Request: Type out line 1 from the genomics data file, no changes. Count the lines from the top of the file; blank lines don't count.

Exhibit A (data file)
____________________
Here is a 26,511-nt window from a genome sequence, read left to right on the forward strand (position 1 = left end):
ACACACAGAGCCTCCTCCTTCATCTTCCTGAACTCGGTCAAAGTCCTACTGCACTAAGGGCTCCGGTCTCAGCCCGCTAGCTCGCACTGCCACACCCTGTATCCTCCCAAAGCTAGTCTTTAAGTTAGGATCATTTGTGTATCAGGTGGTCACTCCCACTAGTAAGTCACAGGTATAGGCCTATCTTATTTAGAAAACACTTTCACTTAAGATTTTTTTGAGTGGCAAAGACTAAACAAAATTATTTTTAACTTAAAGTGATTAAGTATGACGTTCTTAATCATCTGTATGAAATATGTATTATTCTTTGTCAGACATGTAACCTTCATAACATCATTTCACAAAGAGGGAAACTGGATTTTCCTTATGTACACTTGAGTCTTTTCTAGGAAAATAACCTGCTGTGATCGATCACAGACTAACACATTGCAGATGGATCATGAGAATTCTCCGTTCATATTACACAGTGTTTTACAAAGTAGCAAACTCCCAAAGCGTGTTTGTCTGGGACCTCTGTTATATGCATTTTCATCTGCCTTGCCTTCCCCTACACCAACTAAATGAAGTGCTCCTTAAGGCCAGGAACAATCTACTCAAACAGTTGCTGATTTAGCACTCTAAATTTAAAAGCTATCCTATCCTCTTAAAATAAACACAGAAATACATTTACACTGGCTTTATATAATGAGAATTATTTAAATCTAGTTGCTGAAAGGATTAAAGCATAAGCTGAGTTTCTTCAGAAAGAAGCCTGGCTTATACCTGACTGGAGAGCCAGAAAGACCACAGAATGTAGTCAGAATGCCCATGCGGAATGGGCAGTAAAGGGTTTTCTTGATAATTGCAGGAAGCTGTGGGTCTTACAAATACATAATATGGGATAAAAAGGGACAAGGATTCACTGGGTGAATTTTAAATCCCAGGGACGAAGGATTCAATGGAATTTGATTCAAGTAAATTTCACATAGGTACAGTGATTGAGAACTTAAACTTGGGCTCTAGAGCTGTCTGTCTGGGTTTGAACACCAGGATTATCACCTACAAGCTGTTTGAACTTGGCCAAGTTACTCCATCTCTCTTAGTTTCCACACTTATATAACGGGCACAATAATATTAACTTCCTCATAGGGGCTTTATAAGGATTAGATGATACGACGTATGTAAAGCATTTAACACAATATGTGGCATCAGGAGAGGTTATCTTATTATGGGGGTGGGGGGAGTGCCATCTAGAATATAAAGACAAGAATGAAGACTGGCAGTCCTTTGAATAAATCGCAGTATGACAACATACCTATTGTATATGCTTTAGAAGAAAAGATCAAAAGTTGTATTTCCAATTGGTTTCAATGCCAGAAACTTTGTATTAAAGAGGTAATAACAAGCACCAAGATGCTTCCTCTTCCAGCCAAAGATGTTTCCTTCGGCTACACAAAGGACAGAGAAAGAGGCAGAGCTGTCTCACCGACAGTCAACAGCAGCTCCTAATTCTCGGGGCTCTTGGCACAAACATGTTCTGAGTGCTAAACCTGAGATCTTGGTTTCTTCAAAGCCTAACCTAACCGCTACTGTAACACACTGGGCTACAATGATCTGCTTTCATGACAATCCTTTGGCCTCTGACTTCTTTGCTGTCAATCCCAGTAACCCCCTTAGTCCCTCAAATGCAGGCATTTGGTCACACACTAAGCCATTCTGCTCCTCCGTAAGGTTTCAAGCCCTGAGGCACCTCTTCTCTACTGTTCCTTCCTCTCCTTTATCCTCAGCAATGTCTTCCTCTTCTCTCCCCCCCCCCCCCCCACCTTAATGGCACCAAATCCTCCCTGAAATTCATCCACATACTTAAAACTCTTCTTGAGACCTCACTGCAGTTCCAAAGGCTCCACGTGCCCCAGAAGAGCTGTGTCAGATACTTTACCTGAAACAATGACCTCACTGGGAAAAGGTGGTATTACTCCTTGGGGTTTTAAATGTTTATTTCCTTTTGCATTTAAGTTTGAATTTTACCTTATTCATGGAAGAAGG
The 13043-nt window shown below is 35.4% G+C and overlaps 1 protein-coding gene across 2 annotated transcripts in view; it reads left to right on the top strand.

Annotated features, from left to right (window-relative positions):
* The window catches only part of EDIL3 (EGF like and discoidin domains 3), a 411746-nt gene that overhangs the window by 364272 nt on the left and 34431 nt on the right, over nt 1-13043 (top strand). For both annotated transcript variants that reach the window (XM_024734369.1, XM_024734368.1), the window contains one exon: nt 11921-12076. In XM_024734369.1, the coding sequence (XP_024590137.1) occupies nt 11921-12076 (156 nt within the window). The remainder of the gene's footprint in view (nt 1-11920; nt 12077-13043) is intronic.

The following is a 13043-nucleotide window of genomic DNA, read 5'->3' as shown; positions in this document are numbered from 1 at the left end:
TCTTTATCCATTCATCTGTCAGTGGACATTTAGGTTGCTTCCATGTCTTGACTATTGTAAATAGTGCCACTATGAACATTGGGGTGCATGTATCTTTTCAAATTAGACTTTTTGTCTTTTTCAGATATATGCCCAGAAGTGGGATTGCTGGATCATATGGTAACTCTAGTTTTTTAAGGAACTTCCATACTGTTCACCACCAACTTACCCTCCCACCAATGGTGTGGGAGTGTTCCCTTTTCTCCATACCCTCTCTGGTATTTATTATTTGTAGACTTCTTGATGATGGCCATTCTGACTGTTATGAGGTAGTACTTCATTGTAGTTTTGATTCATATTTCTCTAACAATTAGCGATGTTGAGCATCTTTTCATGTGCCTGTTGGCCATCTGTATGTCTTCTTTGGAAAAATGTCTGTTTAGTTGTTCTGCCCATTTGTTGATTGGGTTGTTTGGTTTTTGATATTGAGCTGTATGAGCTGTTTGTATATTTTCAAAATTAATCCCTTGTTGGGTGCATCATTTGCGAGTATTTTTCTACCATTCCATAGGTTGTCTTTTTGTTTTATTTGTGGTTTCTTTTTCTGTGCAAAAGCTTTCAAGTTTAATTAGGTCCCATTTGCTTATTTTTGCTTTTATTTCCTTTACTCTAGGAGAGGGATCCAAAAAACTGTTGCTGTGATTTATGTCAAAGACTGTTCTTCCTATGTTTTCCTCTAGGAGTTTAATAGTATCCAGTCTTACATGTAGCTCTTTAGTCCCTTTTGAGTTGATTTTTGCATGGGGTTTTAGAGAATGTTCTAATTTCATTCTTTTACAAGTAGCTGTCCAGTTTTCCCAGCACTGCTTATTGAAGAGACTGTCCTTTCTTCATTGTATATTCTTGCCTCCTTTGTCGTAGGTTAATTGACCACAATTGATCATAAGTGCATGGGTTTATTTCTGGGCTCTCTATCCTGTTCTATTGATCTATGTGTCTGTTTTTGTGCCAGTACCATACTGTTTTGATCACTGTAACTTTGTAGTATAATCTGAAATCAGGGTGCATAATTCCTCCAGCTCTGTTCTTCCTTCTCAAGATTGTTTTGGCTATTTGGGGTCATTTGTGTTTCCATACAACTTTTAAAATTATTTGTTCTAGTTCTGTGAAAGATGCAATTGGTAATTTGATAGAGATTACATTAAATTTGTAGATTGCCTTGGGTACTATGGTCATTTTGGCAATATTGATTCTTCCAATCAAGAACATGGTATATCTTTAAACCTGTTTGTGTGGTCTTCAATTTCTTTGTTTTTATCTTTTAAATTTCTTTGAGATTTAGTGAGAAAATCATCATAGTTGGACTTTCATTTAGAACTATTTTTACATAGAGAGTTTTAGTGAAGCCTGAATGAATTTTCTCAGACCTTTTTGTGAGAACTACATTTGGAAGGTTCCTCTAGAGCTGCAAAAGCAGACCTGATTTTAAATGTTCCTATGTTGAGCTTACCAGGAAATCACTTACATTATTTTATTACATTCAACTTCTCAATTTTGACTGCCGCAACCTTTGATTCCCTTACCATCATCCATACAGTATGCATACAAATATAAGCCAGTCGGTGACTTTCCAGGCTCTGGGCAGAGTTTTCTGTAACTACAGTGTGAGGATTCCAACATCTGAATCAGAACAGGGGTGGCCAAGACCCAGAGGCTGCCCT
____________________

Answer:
Here is a 26,511-nt window from a genome sequence, read left to right on the forward strand (position 1 = left end):